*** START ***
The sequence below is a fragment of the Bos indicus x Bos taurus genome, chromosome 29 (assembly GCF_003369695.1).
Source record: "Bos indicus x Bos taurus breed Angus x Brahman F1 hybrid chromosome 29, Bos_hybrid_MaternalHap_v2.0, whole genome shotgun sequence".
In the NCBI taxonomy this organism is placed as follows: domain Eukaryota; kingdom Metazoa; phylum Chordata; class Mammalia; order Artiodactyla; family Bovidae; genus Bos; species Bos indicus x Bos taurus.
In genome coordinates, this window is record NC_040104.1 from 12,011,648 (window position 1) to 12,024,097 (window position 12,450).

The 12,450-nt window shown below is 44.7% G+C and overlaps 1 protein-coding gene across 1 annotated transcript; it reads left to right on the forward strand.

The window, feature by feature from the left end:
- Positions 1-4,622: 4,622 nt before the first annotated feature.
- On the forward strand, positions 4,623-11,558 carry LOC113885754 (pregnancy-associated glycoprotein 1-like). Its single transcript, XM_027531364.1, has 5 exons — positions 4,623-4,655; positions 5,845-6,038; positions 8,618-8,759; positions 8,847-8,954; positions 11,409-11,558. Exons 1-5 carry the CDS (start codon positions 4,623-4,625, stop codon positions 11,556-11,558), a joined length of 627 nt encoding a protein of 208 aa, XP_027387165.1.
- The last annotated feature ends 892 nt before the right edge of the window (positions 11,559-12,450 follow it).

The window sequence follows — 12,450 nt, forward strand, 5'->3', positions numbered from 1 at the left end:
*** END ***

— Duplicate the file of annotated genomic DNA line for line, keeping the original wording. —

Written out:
The sequence below is a fragment of the Bos indicus x Bos taurus genome, chromosome 29 (assembly GCF_003369695.1).
Source record: "Bos indicus x Bos taurus breed Angus x Brahman F1 hybrid chromosome 29, Bos_hybrid_MaternalHap_v2.0, whole genome shotgun sequence".
In the NCBI taxonomy this organism is placed as follows: domain Eukaryota; kingdom Metazoa; phylum Chordata; class Mammalia; order Artiodactyla; family Bovidae; genus Bos; species Bos indicus x Bos taurus.
In genome coordinates, this window is record NC_040104.1 from 12,011,648 (window position 1) to 12,024,097 (window position 12,450).

The 12,450-nt window shown below is 44.7% G+C and overlaps 1 protein-coding gene across 1 annotated transcript; it reads left to right on the forward strand.

The window, feature by feature from the left end:
- Positions 1-4,622: 4,622 nt before the first annotated feature.
- On the forward strand, positions 4,623-11,558 carry LOC113885754 (pregnancy-associated glycoprotein 1-like). Its single transcript, XM_027531364.1, has 5 exons — positions 4,623-4,655; positions 5,845-6,038; positions 8,618-8,759; positions 8,847-8,954; positions 11,409-11,558. Exons 1-5 carry the CDS (start codon positions 4,623-4,625, stop codon positions 11,556-11,558), a joined length of 627 nt encoding a protein of 208 aa, XP_027387165.1.
- The last annotated feature ends 892 nt before the right edge of the window (positions 11,559-12,450 follow it).

The window sequence follows — 12,450 nt, forward strand, 5'->3', positions numbered from 1 at the left end: